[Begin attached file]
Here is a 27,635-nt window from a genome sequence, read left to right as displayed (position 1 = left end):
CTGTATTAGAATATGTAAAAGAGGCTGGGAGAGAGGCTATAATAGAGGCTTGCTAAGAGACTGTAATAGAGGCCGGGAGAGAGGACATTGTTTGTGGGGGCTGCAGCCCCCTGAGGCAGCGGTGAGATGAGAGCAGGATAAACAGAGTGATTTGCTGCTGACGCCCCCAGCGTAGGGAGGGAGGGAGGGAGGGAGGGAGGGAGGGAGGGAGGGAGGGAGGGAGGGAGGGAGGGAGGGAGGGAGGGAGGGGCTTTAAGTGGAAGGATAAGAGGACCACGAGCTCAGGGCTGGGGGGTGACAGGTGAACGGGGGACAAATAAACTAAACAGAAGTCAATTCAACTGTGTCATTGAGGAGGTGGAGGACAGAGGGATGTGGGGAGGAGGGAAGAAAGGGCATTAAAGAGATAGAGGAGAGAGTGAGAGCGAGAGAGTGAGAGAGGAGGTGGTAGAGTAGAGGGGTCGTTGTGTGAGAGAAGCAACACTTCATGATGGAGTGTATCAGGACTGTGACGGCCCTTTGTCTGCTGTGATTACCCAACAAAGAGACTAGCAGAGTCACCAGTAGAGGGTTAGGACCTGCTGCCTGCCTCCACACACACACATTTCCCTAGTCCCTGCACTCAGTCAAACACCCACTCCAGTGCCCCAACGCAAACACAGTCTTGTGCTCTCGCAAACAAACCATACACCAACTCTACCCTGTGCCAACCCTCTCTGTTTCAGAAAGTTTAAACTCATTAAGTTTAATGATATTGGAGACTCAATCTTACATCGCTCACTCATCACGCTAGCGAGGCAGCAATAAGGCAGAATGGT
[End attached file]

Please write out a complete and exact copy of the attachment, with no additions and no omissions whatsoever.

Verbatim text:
Here is a 27,635-nt window from a genome sequence, read left to right as displayed (position 1 = left end):
CTGTATTAGAATATGTAAAAGAGGCTGGGAGAGAGGCTATAATAGAGGCTTGCTAAGAGACTGTAATAGAGGCCGGGAGAGAGGACATTGTTTGTGGGGGCTGCAGCCCCCTGAGGCAGCGGTGAGATGAGAGCAGGATAAACAGAGTGATTTGCTGCTGACGCCCCCAGCGTAGGGAGGGAGGGAGGGAGGGAGGGAGGGAGGGAGGGAGGGAGGGAGGGAGGGAGGGAGGGAGGGAGGGAGGGAGGGGCTTTAAGTGGAAGGATAAGAGGACCACGAGCTCAGGGCTGGGGGGTGACAGGTGAACGGGGGACAAATAAACTAAACAGAAGTCAATTCAACTGTGTCATTGAGGAGGTGGAGGACAGAGGGATGTGGGGAGGAGGGAAGAAAGGGCATTAAAGAGATAGAGGAGAGAGTGAGAGCGAGAGAGTGAGAGAGGAGGTGGTAGAGTAGAGGGGTCGTTGTGTGAGAGAAGCAACACTTCATGATGGAGTGTATCAGGACTGTGACGGCCCTTTGTCTGCTGTGATTACCCAACAAAGAGACTAGCAGAGTCACCAGTAGAGGGTTAGGACCTGCTGCCTGCCTCCACACACACACATTTCCCTAGTCCCTGCACTCAGTCAAACACCCACTCCAGTGCCCCAACGCAAACACAGTCTTGTGCTCTCGCAAACAAACCATACACCAACTCTACCCTGTGCCAACCCTCTCTGTTTCAGAAAGTTTAAACTCATTAAGTTTAATGATATTGGAGACTCAATCTTACATCGCTCACTCATCACGCTAGCGAGGCAGCAATAAGGCAGAATGGT